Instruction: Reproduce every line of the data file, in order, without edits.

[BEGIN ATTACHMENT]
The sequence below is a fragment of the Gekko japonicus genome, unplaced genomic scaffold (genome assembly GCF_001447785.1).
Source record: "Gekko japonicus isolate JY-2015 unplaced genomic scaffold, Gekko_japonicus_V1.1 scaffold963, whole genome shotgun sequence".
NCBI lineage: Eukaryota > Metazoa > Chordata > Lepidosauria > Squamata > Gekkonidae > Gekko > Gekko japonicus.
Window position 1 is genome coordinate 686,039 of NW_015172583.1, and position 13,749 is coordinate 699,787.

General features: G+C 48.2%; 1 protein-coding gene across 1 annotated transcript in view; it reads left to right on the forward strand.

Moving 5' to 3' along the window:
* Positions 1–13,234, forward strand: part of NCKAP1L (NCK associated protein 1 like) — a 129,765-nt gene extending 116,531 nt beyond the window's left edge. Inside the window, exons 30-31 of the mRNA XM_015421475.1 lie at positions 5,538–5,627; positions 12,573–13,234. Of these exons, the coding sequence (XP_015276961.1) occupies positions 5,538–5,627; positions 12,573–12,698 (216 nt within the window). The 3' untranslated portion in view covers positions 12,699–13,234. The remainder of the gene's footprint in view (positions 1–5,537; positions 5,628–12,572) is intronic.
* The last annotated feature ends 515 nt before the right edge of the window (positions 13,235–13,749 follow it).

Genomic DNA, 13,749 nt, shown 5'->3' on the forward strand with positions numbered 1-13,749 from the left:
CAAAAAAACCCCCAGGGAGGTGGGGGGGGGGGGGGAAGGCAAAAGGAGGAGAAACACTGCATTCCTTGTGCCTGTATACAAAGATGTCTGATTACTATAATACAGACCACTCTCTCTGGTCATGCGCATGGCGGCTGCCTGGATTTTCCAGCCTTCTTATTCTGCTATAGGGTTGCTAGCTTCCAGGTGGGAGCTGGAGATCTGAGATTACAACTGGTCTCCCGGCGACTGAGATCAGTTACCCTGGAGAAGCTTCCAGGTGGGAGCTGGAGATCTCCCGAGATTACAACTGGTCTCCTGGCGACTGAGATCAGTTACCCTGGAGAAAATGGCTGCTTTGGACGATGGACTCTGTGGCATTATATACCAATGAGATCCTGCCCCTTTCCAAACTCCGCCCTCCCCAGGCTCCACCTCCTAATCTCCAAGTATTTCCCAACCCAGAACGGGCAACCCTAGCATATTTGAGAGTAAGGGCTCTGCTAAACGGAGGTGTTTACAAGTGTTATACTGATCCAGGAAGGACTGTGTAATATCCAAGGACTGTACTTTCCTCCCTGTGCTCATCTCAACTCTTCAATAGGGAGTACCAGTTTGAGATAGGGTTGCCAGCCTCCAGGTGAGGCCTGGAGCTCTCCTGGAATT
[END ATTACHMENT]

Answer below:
The sequence below is a fragment of the Gekko japonicus genome, unplaced genomic scaffold (genome assembly GCF_001447785.1).
Source record: "Gekko japonicus isolate JY-2015 unplaced genomic scaffold, Gekko_japonicus_V1.1 scaffold963, whole genome shotgun sequence".
NCBI lineage: Eukaryota > Metazoa > Chordata > Lepidosauria > Squamata > Gekkonidae > Gekko > Gekko japonicus.
Window position 1 is genome coordinate 686,039 of NW_015172583.1, and position 13,749 is coordinate 699,787.

General features: G+C 48.2%; 1 protein-coding gene across 1 annotated transcript in view; it reads left to right on the forward strand.

Moving 5' to 3' along the window:
* Positions 1–13,234, forward strand: part of NCKAP1L (NCK associated protein 1 like) — a 129,765-nt gene extending 116,531 nt beyond the window's left edge. Inside the window, exons 30-31 of the mRNA XM_015421475.1 lie at positions 5,538–5,627; positions 12,573–13,234. Of these exons, the coding sequence (XP_015276961.1) occupies positions 5,538–5,627; positions 12,573–12,698 (216 nt within the window). The 3' untranslated portion in view covers positions 12,699–13,234. The remainder of the gene's footprint in view (positions 1–5,537; positions 5,628–12,572) is intronic.
* The last annotated feature ends 515 nt before the right edge of the window (positions 13,235–13,749 follow it).

Genomic DNA, 13,749 nt, shown 5'->3' on the forward strand with positions numbered 1-13,749 from the left:
CAAAAAAACCCCCAGGGAGGTGGGGGGGGGGGGGGAAGGCAAAAGGAGGAGAAACACTGCATTCCTTGTGCCTGTATACAAAGATGTCTGATTACTATAATACAGACCACTCTCTCTGGTCATGCGCATGGCGGCTGCCTGGATTTTCCAGCCTTCTTATTCTGCTATAGGGTTGCTAGCTTCCAGGTGGGAGCTGGAGATCTGAGATTACAACTGGTCTCCCGGCGACTGAGATCAGTTACCCTGGAGAAGCTTCCAGGTGGGAGCTGGAGATCTCCCGAGATTACAACTGGTCTCCTGGCGACTGAGATCAGTTACCCTGGAGAAAATGGCTGCTTTGGACGATGGACTCTGTGGCATTATATACCAATGAGATCCTGCCCCTTTCCAAACTCCGCCCTCCCCAGGCTCCACCTCCTAATCTCCAAGTATTTCCCAACCCAGAACGGGCAACCCTAGCATATTTGAGAGTAAGGGCTCTGCTAAACGGAGGTGTTTACAAGTGTTATACTGATCCAGGAAGGACTGTGTAATATCCAAGGACTGTACTTTCCTCCCTGTGCTCATCTCAACTCTTCAATAGGGAGTACCAGTTTGAGATAGGGTTGCCAGCCTCCAGGTGAGGCCTGGAGCTCTCCTGGAATT